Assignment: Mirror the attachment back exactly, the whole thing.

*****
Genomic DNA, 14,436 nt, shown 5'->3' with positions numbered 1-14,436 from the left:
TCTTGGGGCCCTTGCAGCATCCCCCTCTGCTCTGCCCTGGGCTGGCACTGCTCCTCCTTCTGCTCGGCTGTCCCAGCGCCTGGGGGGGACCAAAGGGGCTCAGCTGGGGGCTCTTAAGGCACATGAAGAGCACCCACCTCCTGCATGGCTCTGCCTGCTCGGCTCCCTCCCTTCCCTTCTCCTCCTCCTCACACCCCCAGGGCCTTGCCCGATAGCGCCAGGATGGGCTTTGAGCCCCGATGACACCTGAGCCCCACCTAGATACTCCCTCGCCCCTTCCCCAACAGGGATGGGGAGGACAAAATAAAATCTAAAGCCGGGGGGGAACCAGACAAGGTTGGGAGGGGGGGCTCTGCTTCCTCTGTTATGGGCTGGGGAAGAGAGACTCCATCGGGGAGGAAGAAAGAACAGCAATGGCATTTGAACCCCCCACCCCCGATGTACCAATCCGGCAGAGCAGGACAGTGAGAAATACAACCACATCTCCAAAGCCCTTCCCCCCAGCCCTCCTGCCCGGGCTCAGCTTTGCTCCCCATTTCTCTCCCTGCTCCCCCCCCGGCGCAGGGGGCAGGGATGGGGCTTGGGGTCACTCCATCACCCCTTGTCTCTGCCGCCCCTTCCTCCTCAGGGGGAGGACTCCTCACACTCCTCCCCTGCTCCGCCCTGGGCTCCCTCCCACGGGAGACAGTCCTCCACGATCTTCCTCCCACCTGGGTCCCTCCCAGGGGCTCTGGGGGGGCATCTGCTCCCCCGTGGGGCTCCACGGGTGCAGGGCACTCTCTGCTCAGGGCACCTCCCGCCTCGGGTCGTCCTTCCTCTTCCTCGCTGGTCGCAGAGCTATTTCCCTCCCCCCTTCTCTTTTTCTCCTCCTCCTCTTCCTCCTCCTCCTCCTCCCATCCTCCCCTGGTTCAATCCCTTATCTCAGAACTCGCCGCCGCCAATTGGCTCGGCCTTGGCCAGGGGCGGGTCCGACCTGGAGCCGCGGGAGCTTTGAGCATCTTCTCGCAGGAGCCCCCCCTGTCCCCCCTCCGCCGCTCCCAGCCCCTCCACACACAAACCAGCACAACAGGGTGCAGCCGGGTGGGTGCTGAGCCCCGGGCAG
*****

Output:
Genomic DNA, 14,436 nt, shown 5'->3' with positions numbered 1-14,436 from the left:
TCTTGGGGCCCTTGCAGCATCCCCCTCTGCTCTGCCCTGGGCTGGCACTGCTCCTCCTTCTGCTCGGCTGTCCCAGCGCCTGGGGGGGACCAAAGGGGCTCAGCTGGGGGCTCTTAAGGCACATGAAGAGCACCCACCTCCTGCATGGCTCTGCCTGCTCGGCTCCCTCCCTTCCCTTCTCCTCCTCCTCACACCCCCAGGGCCTTGCCCGATAGCGCCAGGATGGGCTTTGAGCCCCGATGACACCTGAGCCCCACCTAGATACTCCCTCGCCCCTTCCCCAACAGGGATGGGGAGGACAAAATAAAATCTAAAGCCGGGGGGGAACCAGACAAGGTTGGGAGGGGGGGCTCTGCTTCCTCTGTTATGGGCTGGGGAAGAGAGACTCCATCGGGGAGGAAGAAAGAACAGCAATGGCATTTGAACCCCCCACCCCCGATGTACCAATCCGGCAGAGCAGGACAGTGAGAAATACAACCACATCTCCAAAGCCCTTCCCCCCAGCCCTCCTGCCCGGGCTCAGCTTTGCTCCCCATTTCTCTCCCTGCTCCCCCCCCGGCGCAGGGGGCAGGGATGGGGCTTGGGGTCACTCCATCACCCCTTGTCTCTGCCGCCCCTTCCTCCTCAGGGGGAGGACTCCTCACACTCCTCCCCTGCTCCGCCCTGGGCTCCCTCCCACGGGAGACAGTCCTCCACGATCTTCCTCCCACCTGGGTCCCTCCCAGGGGCTCTGGGGGGGCATCTGCTCCCCCGTGGGGCTCCACGGGTGCAGGGCACTCTCTGCTCAGGGCACCTCCCGCCTCGGGTCGTCCTTCCTCTTCCTCGCTGGTCGCAGAGCTATTTCCCTCCCCCCTTCTCTTTTTCTCCTCCTCCTCTTCCTCCTCCTCCTCCTCCCATCCTCCCCTGGTTCAATCCCTTATCTCAGAACTCGCCGCCGCCAATTGGCTCGGCCTTGGCCAGGGGCGGGTCCGACCTGGAGCCGCGGGAGCTTTGAGCATCTTCTCGCAGGAGCCCCCCCTGTCCCCCCTCCGCCGCTCCCAGCCCCTCCACACACAAACCAGCACAACAGGGTGCAGCCGGGTGGGTGCTGAGCCCCGGGCAG